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A PARALLELOGRAM at the Mark Taper Forum

burkeBob Verini – ArtsInLA

If there’s a more sheerly interesting playwright in the United States these days than Bruce Norris, I don’t know who it is. In a continuing series of audacious, ambitious comedies, he has remained resolutely non-P.C. in questioning some of our culture’s most cherished assumptions on race (his Pulitzer winner Clybourne Park), compassionate liberalism (The Pain and the Itch), wounded warriors (Purple Heart), and sexual obsession (The Infidel).   Read more…

Steven Leigh Morris – LA Weekly

In Bruce Norris’ stark comedy A Parallelogram, 30-ish Bee (Marin Ireland) — a regional manager for Rite Aid, a job that’s “very fulfilling,” she quips — is in this inexorably doomed relationship with a slightly older man (Tom Irwin) whom, later in the play, the older Bee (Marylouise Burke) will refer to as “a gigantic asshole.”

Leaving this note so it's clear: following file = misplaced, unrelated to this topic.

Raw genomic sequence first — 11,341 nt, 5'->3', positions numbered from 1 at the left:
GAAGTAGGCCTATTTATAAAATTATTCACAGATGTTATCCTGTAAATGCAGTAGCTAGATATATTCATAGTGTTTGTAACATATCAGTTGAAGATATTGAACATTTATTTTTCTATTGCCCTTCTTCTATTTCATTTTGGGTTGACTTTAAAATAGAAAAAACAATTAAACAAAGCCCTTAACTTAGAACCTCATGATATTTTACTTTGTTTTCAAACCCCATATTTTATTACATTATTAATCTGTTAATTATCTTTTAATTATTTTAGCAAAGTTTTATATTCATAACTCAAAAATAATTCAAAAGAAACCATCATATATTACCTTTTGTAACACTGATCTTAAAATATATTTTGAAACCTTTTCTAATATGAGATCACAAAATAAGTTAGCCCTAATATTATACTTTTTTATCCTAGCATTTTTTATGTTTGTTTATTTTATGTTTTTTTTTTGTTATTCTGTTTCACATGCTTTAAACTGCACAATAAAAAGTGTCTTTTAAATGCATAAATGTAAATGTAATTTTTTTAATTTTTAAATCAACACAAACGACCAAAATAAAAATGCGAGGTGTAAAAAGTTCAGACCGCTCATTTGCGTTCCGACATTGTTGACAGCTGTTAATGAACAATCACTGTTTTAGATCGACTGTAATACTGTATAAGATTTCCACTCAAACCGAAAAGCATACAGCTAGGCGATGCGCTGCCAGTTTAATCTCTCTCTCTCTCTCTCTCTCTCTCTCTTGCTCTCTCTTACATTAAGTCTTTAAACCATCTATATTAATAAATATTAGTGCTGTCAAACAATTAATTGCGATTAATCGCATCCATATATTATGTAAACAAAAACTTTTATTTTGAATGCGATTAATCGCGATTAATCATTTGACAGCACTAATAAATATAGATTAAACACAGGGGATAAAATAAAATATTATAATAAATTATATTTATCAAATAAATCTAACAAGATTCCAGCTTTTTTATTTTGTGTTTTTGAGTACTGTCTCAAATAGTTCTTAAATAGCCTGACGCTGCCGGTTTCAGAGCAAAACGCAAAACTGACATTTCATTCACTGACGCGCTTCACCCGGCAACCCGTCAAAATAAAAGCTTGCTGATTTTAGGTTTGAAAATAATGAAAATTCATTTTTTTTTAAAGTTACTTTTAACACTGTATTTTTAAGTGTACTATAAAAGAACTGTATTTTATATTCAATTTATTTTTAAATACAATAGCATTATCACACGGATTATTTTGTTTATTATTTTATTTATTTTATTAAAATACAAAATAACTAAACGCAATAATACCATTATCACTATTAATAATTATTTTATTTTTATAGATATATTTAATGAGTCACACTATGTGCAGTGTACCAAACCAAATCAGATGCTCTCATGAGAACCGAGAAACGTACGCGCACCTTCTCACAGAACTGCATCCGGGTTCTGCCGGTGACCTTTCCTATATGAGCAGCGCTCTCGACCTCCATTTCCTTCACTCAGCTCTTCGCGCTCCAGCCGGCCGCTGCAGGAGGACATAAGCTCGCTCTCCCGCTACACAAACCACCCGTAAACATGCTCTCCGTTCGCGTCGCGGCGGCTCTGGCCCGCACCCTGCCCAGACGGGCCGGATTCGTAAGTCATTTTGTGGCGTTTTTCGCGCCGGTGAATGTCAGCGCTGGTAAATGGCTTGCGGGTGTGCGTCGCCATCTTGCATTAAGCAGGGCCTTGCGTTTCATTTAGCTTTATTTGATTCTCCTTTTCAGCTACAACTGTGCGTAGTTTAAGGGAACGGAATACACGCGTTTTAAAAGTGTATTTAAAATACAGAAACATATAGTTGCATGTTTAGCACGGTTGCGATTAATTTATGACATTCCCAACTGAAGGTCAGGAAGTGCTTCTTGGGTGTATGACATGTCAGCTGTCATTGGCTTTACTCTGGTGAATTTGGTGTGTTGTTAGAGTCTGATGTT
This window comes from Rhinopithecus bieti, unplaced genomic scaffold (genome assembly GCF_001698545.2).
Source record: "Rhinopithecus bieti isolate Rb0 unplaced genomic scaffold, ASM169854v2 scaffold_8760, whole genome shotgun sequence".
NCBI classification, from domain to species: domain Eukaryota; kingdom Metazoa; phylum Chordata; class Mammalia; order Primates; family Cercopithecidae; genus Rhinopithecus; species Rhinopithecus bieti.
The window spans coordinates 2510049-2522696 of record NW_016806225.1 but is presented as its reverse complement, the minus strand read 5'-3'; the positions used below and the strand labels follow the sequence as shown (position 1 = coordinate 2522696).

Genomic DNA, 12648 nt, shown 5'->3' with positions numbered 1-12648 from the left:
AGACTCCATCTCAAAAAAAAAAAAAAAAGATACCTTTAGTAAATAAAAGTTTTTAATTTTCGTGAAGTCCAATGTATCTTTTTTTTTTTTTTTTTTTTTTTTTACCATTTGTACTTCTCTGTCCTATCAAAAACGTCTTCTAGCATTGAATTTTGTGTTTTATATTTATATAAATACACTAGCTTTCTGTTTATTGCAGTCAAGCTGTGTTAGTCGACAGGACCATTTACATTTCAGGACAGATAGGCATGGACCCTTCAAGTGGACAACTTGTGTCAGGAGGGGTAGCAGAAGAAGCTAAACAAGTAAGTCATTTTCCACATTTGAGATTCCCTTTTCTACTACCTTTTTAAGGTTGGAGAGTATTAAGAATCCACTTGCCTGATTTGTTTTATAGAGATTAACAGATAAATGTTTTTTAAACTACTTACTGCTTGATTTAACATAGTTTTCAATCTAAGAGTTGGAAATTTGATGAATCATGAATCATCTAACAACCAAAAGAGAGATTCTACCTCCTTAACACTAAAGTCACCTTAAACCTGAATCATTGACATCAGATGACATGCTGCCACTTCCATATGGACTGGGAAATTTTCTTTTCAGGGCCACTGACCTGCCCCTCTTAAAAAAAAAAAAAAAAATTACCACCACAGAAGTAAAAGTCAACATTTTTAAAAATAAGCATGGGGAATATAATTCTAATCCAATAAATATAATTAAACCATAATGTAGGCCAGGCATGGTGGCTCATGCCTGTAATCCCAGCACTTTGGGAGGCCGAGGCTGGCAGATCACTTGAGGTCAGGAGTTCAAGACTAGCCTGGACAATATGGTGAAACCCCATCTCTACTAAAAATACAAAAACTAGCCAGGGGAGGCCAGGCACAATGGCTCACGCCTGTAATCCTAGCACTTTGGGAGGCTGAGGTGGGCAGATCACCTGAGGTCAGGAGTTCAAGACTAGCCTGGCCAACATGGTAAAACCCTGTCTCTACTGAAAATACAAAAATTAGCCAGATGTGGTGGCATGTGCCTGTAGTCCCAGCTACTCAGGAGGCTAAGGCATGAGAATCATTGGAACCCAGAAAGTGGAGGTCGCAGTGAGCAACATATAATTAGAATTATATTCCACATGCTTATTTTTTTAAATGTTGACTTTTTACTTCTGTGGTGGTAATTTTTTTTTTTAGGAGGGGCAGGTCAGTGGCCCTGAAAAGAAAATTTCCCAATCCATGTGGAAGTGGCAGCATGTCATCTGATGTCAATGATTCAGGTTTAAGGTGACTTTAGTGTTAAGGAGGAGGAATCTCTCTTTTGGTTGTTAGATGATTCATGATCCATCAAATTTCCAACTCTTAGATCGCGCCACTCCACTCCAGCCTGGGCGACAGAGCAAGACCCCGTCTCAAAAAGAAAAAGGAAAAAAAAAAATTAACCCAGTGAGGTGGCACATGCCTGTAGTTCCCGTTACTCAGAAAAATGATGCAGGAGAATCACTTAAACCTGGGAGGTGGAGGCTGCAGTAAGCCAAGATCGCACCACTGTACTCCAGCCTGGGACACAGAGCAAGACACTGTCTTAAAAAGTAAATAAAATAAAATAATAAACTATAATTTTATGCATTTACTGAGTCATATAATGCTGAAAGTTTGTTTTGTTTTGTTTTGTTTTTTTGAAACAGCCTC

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Pauline Adamek – ArtsBeatLA

An existential “comedy” in the bleakest sense, Bruce Norris’ new play A Parallelogram posits the question “What would you do if you knew your future but couldn’t do anything to change it?” and then explores the various facets of this conceit.  Read more…

Sharon Perlmutter – Talkin’ Broadway

Bad news, nerds: Bruce Norris’s A Parallelogram is not about math. Good news, though: It’s about time travel. Specifically, the play considers what happens when a woman, Bee, is visited by her future self (the unimaginatively named Bee 2), who brings some bad news about the future—both Bee’s personal future and the overall future of people on the planet.
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 Les Spindle –  Frontiers L.A.

The Steppenwolf-bred works of fast-rising playwright Bruce Norris—notably The Pain and the Itch and the Pulitzer Prize-winning Clybourne Park (seen at the Mark Taper Forum last season)—have explored thought-provoking themes in inventive and provocative ways. Those familiar with these earlier works shouldn’t be surprised that Norris’ new play, A Parallelogram, thrives on unexpected twists and turns and flights of fancy. It will keep viewers on their toes to fathom its unconventional dramatic conceits and sharp segues between sly humor and cerebral reflections.
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Photo by Craig Schwartz

Photo by Craig Schwartz

Now running through August 18.

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